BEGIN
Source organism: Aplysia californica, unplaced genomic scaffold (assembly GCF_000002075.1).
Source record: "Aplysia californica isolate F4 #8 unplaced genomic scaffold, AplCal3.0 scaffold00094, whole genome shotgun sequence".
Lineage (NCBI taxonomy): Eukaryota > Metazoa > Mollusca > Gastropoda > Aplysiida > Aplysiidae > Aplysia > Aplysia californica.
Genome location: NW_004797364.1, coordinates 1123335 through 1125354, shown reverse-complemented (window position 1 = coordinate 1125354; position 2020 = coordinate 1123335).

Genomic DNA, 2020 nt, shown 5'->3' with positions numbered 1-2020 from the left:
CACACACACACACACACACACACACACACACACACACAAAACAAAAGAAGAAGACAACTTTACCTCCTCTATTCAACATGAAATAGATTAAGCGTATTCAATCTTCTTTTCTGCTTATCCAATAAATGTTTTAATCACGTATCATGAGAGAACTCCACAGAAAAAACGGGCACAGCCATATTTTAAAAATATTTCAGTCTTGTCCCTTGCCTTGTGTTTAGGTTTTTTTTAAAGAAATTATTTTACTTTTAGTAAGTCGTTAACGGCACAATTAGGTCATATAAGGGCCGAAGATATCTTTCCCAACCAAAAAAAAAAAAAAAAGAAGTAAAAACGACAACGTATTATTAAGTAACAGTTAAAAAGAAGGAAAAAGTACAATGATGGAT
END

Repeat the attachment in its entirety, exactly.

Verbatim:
Source organism: Aplysia californica, unplaced genomic scaffold (assembly GCF_000002075.1).
Source record: "Aplysia californica isolate F4 #8 unplaced genomic scaffold, AplCal3.0 scaffold00094, whole genome shotgun sequence".
Lineage (NCBI taxonomy): Eukaryota > Metazoa > Mollusca > Gastropoda > Aplysiida > Aplysiidae > Aplysia > Aplysia californica.
Genome location: NW_004797364.1, coordinates 1123335 through 1125354, shown reverse-complemented (window position 1 = coordinate 1125354; position 2020 = coordinate 1123335).

Genomic DNA, 2020 nt, shown 5'->3' with positions numbered 1-2020 from the left:
CACACACACACACACACACACACACACACACACACACAAAACAAAAGAAGAAGACAACTTTACCTCCTCTATTCAACATGAAATAGATTAAGCGTATTCAATCTTCTTTTCTGCTTATCCAATAAATGTTTTAATCACGTATCATGAGAGAACTCCACAGAAAAAACGGGCACAGCCATATTTTAAAAATATTTCAGTCTTGTCCCTTGCCTTGTGTTTAGGTTTTTTTTAAAGAAATTATTTTACTTTTAGTAAGTCGTTAACGGCACAATTAGGTCATATAAGGGCCGAAGATATCTTTCCCAACCAAAAAAAAAAAAAAAAGAAGTAAAAACGACAACGTATTATTAAGTAACAGTTAAAAAGAAGGAAAAAGTACAATGATGGAT